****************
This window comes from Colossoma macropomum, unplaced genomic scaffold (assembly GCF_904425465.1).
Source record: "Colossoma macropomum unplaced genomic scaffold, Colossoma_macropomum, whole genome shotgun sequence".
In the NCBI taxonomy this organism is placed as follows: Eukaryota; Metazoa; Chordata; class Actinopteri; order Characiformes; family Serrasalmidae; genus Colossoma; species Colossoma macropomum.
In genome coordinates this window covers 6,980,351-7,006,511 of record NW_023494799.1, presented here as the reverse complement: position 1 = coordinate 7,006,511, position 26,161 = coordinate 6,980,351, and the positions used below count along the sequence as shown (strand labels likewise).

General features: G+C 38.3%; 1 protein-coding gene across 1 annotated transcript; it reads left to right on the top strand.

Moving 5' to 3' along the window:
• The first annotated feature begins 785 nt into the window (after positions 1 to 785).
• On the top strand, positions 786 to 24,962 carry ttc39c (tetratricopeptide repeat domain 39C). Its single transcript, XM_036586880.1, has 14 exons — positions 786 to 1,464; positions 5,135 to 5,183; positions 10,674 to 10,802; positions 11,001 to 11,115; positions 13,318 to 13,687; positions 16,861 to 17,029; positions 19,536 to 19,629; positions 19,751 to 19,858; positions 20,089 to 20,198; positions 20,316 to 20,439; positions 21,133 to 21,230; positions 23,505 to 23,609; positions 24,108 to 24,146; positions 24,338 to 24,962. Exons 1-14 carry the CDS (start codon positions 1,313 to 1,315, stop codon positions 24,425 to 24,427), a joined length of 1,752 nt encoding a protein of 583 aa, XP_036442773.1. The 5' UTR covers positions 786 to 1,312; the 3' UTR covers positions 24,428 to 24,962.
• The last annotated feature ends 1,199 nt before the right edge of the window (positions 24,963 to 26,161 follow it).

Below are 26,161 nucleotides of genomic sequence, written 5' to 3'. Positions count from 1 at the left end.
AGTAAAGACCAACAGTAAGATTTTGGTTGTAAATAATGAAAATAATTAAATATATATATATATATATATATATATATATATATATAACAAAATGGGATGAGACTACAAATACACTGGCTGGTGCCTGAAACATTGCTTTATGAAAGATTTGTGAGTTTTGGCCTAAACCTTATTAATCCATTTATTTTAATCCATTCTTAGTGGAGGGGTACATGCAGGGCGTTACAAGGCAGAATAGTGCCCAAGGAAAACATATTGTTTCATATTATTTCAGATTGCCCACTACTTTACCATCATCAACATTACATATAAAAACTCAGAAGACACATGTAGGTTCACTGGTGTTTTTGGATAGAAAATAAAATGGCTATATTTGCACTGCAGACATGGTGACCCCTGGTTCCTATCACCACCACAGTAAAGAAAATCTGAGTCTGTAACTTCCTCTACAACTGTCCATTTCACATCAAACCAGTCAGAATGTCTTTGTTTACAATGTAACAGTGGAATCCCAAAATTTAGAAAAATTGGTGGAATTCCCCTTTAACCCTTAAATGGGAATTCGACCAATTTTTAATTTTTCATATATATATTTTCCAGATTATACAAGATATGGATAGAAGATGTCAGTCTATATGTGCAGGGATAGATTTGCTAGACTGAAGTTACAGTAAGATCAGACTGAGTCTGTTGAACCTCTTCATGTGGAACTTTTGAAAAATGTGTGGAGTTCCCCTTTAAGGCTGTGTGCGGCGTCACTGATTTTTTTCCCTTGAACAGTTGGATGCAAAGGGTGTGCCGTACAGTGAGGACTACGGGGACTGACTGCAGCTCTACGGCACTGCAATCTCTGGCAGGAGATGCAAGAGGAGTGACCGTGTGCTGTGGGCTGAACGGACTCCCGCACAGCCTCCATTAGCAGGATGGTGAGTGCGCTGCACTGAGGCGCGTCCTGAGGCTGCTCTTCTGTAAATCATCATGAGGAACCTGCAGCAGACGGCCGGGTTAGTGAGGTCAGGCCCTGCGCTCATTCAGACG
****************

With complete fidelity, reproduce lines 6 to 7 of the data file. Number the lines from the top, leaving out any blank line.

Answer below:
Moving 5' to 3' along the window:
• The first annotated feature begins 785 nt into the window (after positions 1 to 785).